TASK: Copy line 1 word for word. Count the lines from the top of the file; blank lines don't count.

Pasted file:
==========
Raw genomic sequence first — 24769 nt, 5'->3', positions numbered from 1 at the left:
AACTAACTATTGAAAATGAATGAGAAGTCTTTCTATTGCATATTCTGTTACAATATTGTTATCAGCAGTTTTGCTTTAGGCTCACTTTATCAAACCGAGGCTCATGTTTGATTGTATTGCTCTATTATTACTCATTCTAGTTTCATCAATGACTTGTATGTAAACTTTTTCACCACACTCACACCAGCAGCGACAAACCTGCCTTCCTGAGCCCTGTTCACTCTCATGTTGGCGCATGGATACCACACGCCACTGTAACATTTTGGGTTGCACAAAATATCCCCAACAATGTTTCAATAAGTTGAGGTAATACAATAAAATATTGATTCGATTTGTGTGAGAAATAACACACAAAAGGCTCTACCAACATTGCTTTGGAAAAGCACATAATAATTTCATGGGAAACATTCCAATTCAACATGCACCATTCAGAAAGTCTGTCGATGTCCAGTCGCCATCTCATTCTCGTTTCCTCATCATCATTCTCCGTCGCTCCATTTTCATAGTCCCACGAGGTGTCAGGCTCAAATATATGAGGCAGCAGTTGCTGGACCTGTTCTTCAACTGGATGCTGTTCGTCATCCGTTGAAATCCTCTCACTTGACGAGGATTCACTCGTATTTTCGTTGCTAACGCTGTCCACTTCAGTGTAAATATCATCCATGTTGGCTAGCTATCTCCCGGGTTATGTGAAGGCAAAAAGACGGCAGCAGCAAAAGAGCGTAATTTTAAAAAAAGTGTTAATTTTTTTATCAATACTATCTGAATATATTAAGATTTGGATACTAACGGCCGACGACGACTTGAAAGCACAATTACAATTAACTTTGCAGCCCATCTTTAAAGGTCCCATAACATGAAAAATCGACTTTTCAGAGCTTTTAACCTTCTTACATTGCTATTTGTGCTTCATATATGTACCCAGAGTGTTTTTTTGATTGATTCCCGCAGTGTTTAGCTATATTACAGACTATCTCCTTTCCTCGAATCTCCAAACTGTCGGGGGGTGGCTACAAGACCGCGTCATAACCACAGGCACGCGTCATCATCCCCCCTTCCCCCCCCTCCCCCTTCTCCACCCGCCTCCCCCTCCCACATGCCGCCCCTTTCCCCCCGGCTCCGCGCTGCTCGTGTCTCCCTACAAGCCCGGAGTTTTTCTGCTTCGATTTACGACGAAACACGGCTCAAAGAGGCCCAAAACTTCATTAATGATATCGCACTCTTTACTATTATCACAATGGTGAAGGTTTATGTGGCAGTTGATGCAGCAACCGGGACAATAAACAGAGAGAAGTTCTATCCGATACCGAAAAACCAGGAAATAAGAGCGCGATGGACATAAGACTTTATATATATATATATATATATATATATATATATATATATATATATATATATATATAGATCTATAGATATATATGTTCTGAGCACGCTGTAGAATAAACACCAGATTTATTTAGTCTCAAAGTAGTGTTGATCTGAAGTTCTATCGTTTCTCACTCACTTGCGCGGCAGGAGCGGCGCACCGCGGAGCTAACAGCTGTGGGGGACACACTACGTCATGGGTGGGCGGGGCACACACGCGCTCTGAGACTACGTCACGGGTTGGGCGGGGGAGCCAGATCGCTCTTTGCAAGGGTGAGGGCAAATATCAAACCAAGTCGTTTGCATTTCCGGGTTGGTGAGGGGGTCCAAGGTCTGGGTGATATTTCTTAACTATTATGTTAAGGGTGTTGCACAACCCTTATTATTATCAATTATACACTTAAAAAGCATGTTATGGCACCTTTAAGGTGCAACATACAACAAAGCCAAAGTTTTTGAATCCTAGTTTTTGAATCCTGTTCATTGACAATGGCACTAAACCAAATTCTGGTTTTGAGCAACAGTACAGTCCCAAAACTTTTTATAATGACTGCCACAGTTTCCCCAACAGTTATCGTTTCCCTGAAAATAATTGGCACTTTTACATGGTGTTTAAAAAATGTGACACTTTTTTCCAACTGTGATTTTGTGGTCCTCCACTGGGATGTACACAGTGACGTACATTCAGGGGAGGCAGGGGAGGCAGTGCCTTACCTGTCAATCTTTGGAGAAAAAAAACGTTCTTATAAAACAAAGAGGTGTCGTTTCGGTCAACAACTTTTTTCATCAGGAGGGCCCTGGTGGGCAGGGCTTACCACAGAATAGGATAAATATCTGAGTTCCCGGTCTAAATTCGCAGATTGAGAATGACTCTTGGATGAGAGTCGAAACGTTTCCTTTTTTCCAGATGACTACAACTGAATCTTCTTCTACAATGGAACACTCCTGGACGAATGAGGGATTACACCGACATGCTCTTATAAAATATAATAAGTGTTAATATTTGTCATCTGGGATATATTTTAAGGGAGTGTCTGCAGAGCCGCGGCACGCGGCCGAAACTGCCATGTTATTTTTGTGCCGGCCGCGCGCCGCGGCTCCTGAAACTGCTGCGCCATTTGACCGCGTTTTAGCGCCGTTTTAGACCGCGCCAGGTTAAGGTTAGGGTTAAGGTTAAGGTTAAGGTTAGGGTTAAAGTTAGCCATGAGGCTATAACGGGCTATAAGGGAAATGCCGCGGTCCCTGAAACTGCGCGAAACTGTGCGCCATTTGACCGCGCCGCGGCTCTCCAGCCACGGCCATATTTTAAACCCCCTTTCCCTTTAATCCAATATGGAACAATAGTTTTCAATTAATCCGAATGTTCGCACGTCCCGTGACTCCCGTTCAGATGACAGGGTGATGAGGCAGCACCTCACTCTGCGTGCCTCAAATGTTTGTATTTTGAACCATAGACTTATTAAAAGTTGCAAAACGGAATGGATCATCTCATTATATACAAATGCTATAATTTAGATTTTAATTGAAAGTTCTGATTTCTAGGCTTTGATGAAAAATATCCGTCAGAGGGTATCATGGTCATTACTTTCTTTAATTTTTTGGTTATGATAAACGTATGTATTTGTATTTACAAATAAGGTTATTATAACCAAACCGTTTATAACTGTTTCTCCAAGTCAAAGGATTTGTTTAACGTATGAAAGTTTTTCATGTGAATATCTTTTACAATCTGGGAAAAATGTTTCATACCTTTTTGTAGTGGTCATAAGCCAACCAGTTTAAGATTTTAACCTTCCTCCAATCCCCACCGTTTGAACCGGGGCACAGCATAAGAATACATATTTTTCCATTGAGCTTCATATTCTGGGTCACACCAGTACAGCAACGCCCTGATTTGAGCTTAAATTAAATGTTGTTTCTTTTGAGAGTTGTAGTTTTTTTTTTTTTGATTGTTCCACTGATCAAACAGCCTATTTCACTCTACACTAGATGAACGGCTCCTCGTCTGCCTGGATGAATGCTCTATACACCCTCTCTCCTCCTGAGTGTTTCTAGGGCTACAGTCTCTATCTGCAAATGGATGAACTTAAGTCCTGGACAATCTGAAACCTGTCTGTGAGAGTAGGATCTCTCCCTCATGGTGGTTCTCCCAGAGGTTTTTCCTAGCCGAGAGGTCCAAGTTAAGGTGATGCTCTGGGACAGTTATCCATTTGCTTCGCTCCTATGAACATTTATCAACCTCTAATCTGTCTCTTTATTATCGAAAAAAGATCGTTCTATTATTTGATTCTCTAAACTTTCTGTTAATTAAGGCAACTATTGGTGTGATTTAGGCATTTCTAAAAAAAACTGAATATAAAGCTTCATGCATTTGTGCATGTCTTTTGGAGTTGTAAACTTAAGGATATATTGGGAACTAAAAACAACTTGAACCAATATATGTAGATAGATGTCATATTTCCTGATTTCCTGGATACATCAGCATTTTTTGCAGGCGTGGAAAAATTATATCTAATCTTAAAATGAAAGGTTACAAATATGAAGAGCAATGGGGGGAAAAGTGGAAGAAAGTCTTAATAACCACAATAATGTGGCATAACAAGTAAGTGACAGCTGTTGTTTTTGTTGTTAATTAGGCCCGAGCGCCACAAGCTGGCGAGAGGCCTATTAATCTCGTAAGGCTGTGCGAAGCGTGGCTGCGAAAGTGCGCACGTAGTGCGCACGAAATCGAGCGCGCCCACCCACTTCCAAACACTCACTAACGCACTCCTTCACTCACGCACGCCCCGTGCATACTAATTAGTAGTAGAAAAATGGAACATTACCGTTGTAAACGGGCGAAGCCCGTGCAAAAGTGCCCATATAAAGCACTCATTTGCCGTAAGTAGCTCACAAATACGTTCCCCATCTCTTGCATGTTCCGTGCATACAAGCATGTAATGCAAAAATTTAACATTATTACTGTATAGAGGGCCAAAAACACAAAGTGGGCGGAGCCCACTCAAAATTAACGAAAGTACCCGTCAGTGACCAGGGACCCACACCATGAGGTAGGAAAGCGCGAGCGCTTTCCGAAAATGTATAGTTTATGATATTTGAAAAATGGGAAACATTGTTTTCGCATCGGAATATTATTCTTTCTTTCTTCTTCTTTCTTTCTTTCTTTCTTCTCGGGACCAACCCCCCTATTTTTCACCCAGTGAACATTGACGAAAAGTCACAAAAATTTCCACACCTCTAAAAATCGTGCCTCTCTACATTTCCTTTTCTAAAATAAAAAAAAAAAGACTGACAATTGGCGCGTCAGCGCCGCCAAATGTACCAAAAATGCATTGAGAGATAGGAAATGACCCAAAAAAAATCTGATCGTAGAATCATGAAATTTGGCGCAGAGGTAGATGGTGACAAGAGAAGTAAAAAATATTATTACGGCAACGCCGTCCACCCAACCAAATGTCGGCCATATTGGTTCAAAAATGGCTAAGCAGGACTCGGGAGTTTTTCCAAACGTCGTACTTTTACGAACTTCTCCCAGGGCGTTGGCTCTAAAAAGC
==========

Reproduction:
Raw genomic sequence first — 24769 nt, 5'->3', positions numbered from 1 at the left: